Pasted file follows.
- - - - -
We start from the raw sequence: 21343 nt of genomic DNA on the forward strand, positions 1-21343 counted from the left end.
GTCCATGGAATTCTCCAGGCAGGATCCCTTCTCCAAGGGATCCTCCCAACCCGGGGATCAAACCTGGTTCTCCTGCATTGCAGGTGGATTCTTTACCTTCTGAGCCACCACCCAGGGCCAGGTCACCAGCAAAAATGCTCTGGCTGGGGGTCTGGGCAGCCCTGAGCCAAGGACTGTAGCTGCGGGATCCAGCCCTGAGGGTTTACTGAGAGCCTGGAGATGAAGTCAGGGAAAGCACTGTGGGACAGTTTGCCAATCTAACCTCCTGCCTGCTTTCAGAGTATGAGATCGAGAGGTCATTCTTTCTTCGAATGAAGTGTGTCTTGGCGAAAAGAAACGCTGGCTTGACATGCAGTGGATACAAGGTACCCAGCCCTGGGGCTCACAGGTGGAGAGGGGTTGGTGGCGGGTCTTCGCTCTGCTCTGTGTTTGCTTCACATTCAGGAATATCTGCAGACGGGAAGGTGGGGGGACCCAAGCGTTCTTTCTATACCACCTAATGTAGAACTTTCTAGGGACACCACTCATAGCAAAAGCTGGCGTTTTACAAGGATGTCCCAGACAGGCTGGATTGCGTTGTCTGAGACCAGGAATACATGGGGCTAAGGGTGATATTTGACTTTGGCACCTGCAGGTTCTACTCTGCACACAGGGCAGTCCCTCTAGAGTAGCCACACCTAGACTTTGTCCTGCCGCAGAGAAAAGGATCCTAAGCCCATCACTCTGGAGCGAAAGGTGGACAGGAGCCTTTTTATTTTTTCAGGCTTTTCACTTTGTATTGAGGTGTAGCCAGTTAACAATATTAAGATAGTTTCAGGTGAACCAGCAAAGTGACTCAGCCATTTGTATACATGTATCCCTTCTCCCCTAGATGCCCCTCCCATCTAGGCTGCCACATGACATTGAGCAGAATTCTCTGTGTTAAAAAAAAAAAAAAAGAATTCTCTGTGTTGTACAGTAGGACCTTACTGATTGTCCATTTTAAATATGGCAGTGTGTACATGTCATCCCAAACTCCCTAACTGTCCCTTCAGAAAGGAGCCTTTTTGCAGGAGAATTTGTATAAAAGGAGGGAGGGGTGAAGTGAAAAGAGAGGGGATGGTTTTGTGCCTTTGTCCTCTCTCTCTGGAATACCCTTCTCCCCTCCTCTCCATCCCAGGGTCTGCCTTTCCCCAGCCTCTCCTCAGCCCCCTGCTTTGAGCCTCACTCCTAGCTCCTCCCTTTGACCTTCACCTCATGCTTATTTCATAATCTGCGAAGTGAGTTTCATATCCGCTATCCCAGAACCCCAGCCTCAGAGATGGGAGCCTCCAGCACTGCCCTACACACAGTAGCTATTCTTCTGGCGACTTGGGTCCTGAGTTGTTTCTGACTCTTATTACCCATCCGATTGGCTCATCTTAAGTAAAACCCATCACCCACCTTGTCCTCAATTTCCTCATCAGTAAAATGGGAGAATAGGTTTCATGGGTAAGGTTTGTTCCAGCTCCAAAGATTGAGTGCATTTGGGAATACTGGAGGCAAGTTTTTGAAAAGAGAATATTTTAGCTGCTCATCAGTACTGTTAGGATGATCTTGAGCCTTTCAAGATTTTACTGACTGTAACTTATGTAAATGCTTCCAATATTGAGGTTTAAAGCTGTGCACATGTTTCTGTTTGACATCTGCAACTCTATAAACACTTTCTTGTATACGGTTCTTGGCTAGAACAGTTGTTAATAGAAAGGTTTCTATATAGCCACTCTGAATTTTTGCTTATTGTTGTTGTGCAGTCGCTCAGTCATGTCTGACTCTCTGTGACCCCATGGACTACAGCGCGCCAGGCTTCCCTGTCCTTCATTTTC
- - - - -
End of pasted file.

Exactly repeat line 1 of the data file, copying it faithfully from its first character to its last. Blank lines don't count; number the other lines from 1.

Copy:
We start from the raw sequence: 21343 nt of genomic DNA on the forward strand, positions 1-21343 counted from the left end.